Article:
When he was traded to Los Angeles on March 5, some thought Marian Gaborik would immediately gel with Anze Kopitar. I thought maybe those people got Gaborik's native Slovakia and Kopitar's native Slovenia mixed up. After all, aside from sounding similar, the flags of both countries, aside from their respective crests, do look fairly identical to the untrained eye Nevertheless, Gaborik and Kopitar were supposed to have chemistry right off the bat. I still don't know how some thought this would happen but whatever the case may be, they were right.
After averaging just under 77 games in his first three seasons in the NHL, Marian Gaborik ran into some bad luck on the injury front. In his remaining 13 seasons, Gaborik eclipsed the 70-game mark just three times, including participating in all 82 games with the New York Rangers in 2011-12. It is, to date, the only time the Slovakian has played in every regular-season game.
On the upside, in his 791 games before being traded to Los Angeles, Gaborik collected 688 points - 0.87 per contest. After all, when all (Kings GM) Dean Lombardi traded to Columbus (Gaborik's old team) a pair of conditional draft picks and the underwhelming Matt Frattin, how could anyone in Los Angeles not have been excited about Gaborik's arrival?
As for Anze Kopitar, despite leading the Kings in scoring for so many years, he was still lacking a linemate who could consistently complement his offensive game. But when Gaborik came along, No. 11 seemed to have found a new level to his already-impressive game.
In the 19 games he played in a Kings uniform in the regular season, Marian Gaborik scored five times, adding 11 assists while amassing a +7 rating in addition to averaging 17:41 of ice time per outing. Kopitar, meanwhile, benefited from the addition of his new teammate, scoring 10 goals and eight assists in 19 games to close out the regular season. But as impressive as that final stretch was for the duo, things only got better in the playoffs. While their first two games against San Jose were uneventful, Kopitar and Gaborik picked up the pace with a vengeance.
While Anze Kopitar recorded assists in each of the first two games of the San Jose series, Marian Gaborik was left off the scoresheet on both occasions. But Gaborik did score in Game 3 and while it was in a losing effort, both Kopitar and Gaborik, in addition to the rest of the Los Angeles Kings, took off.
Through nine games in these playoffs, Kopitar leads the Kings (and the league) with 14 points while Gaborik is second on the team (and seventh overall) with nine points. But it's Gaborik who leads the Kings (and the league) in goals with six while Kopitar is second on the team (and tied for fourth overall) with four. Whichever way you want to look at it, Anze Kopitar and Marian Gaborik are arguably the most dangerous duo in these playoffs, hence why I like to compare them to Quentin Tarantino's lethal duo of Vincent Vega and Jules Winnfield, played by John Travolta and Samuel L. Jackson respectively in the 1995 cult class Pulp Fiction.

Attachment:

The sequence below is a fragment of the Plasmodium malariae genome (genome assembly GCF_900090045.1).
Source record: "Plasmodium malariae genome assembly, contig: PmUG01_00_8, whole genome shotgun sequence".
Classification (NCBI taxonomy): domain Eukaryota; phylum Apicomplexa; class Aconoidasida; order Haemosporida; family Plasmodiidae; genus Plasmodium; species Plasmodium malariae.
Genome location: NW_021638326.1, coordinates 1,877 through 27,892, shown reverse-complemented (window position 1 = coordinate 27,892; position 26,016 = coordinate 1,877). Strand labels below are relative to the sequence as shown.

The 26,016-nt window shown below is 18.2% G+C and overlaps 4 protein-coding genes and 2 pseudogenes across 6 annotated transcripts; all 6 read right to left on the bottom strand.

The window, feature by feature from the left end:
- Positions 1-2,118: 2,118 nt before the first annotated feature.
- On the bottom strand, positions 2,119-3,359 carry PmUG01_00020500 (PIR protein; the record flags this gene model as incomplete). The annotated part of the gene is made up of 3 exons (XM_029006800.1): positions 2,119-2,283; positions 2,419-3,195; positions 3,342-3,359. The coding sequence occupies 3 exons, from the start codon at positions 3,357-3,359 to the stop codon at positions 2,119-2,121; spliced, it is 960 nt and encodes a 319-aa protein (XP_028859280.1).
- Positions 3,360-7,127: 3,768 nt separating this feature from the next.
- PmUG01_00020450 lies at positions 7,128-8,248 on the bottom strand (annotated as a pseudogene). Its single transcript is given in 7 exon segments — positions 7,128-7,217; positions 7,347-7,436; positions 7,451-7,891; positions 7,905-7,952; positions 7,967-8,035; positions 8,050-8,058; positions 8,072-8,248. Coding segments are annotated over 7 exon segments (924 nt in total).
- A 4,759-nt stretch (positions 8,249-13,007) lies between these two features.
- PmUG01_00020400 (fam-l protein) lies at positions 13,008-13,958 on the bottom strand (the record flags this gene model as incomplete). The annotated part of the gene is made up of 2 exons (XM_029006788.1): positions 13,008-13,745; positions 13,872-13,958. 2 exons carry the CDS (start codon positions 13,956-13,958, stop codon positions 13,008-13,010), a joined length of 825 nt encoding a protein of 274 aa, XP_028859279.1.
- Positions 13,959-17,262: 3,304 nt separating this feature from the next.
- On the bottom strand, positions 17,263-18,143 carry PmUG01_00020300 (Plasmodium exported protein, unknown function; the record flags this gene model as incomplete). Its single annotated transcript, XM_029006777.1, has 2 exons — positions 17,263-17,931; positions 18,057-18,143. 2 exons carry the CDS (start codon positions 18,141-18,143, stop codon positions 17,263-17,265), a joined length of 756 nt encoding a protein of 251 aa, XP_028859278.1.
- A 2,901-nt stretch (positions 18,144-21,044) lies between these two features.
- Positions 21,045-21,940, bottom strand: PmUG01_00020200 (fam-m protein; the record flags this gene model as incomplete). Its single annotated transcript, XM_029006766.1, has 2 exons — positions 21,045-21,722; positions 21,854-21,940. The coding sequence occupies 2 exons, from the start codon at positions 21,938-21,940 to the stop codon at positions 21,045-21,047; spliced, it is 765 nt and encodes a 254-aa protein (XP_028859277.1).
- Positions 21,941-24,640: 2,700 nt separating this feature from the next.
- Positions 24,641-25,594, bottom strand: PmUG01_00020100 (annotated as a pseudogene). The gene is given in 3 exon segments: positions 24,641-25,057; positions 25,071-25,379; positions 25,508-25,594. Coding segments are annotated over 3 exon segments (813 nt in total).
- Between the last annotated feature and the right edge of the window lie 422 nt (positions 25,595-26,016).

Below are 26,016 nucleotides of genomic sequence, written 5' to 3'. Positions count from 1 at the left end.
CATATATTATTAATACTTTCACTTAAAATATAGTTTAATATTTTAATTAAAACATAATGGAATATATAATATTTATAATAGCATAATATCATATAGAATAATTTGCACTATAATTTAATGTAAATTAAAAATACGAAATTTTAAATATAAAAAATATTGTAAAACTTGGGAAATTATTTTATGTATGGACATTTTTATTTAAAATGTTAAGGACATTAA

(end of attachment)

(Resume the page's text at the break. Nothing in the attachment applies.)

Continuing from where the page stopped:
I sincerely hope Kopitar and Gaborik don't resort to what Vega and Winnfield had to but the Kings' current six-game winning streak is largely attributed to the play of the Slovakian and Slovenian - and that makes them all the more dangerous when they're on the ice together. Even captain Dustin Brown has benefited from sharing a line with the duo, elevating not only his offensive game but his physical play, too.
If there is a positive side to being anxious, I feel it for Kopitar and Gaborik who only seem to be getting better with each passing period. What they will have store on Thursday night when the Los Angeles Kings host the Anaheim Ducks for Game 3 of their West Semi-Final series obviously remains to be seen but it is exciting nonetheless to think about what the duo is capable of given what they have already showcased thus far.
Like the flag of the United States, those of Slovakia and Slovenia are covered in red, white and blue. To most, said trio of colors represents freedom and for the natives of Slovakia and Slovenia respectively, they have given themselves the freedom to score at will this spring. And like Vega and Winnfield, Kopitar and Gaborik have given themselves the freedom to blow everyone away (although, thankfully, not in the same way).
These days, Los Angeles belongs to Anze Kopitar and Marian Gaborik, and unless the Anaheim Ducks have something to say about it, that will not change anytime soon.